The researchers note in their paper: "This effect is consistent with the buildup of polymerization byproducts on or near the coil leading to accumulation of the sort of residues that are often referred to in the blogosphere as 'coil gunk' or 'caramelization.' Heating these residues would provide a secondary source of volatile aldehydes."
Lastly, because many e-cigarettes allow users to control the voltage, the researchers systematically investigated the effect of voltage on emissions. They found that as the voltage increased, both the amount of e-liquid consumed per puff and the vapor temperature were higher. In the case of acrolein and formaldehyde, the amount formed at the highest voltage of 4.8V was an order of magnitude higher than the amount at the lowest voltage of 3.3V.
Destaillats takes pains to note that the results do not mean that e-cigarettes are safe to use at lower temperatures. "We found there are emissions of toxic chemicals at any temperature at which you use the device," he said. "And the higher the temperature, the more emissions."

Two new carcinogens detected
Because there is an immense variety of e-cigarettes as well as e-liquids, the Berkeley Lab researchers decided to focus on an element that is common to all of them: the solvent in the e-liquid. Almost all e-liquids use a combination of propylene glycol and glycerin in varying proportions as a solvent.
"Both are used for making artificial smoke on stage," Destaillats said. "The ratio between the two determines things like the volume of vapor cloud that you produce. They are considered safe for food."
However, there have been few if any studies on the safety of heating and inhaling propylene glycol and glycerin. "People are not drinking the liquids--they're vaping them," said Sleiman. "So what counts is the vapor."
The researchers vaporized liquids consisting solely of the solvents to verify that they were the source of the emissions. In all, the researchers detected significant levels of 31 harmful chemical compounds, including two that had never been previously found in e-cigarette vapor--propylene oxide and glycidol, both of which are probable carcinogens.
"Understanding how these compounds are formed is very important," Destaillats said. "One reason is for regulatory purposes, and the second is, if you want to manufacture a less harmful e-cigarette, you have to understand what the main sources of these carcinogens are."

Samsung HDR update improves the color in its high-end TVs

As a reminder HDR, or "high dynamic range" video expands the maximum light and dark levels and number of shades in between. As a result, you can see more detail in shadows and light areas along with a wider color gamut. Samsung's SUHD TVs also have 10-bit panels, meaning they can display up to a billion colors -- many times more than a regular HDTV -- if the source content supports it.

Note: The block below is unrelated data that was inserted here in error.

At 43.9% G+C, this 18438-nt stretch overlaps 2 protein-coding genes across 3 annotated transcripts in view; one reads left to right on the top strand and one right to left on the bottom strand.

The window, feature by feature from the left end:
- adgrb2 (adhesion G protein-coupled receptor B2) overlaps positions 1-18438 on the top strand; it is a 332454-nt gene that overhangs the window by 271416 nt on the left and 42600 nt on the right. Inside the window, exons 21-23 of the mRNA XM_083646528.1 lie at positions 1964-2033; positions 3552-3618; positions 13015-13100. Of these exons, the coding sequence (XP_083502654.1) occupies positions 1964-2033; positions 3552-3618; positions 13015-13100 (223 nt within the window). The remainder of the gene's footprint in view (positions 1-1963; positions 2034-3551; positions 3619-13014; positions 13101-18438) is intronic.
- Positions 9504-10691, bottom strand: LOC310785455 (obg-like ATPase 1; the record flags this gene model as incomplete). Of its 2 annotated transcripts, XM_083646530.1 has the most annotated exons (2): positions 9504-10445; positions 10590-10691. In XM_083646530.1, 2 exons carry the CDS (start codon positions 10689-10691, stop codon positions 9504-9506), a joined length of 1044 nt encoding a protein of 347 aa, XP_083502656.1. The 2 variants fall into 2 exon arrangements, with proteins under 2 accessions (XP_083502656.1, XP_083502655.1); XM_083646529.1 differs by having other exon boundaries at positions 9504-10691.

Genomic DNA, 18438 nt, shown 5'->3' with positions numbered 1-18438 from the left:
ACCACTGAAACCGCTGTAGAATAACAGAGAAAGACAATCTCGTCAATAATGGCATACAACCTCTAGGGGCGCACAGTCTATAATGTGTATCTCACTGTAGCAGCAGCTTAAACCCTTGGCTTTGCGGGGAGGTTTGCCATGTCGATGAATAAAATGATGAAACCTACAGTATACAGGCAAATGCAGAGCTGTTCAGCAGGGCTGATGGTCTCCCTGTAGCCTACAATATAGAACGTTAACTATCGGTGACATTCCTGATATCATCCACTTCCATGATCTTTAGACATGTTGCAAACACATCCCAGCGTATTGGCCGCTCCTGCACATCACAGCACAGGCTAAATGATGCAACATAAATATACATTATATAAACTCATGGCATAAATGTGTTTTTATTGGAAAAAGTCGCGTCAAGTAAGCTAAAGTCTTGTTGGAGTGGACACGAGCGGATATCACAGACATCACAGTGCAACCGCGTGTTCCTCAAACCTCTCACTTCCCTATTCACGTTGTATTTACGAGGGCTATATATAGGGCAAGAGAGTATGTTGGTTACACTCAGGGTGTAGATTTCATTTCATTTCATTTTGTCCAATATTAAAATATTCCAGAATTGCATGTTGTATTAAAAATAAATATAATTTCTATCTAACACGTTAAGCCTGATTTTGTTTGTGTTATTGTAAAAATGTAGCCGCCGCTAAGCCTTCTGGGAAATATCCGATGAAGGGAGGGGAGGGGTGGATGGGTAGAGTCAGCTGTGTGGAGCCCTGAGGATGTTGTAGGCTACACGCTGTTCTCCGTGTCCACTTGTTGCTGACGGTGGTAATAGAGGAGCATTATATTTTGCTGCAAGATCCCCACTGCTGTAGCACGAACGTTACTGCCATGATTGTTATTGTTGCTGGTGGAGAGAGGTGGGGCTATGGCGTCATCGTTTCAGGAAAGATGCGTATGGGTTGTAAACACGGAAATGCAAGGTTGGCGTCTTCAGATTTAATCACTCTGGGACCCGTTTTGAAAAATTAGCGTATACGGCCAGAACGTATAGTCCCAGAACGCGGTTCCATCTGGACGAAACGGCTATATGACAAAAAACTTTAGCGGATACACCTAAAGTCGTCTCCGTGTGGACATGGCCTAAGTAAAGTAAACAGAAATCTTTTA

Samsung says the new feature "uncovers previously hidden images from darker content scenes" with native HDR video, while increasing the contrast ratio in brighter scenes to to add more detail. It adds that picture experts can now customize brightness, contrast and gradation "to the finest degree." The upgrade is available for all of Samsung's 2016 SUHD TVs and will roll out to other HDR models by September.

Getting tomatoes to rippen without going soft


Soft, juicy, delicious tomatoes were a feature of my childhood and are still available from the plants I grow each summer. However, they've largely vanished from stores. The ripe fruits don't hold up well to shipping, so producers have focused on growing variants where mutations have partially blocked the ripening process. These tomatoes stay firm longer, but it comes at the cost of texture and flavor—as well as a decline in their nutritional value.

Now, researchers seem to have identified an enzyme that specifically helps soften the tomato during the ripening process. By knocking its activity down, they've interfered with softening while leaving other aspects of the ripening process intact. The result is a ripe fruit that can sit at room temperature for two weeks and still remain firm.

In some ways, the surprise of these results isn't that they happened; it's that they took so long. A high-quality tomato genome sequence was first published in 2012, and it allowed researchers to identify more than 50 genes that were likely to encode proteins that could modify the plant cell wall. Four of these genes appeared to be active at high levels in the ripening fruit, and so these genes were targeted through genetic engineering.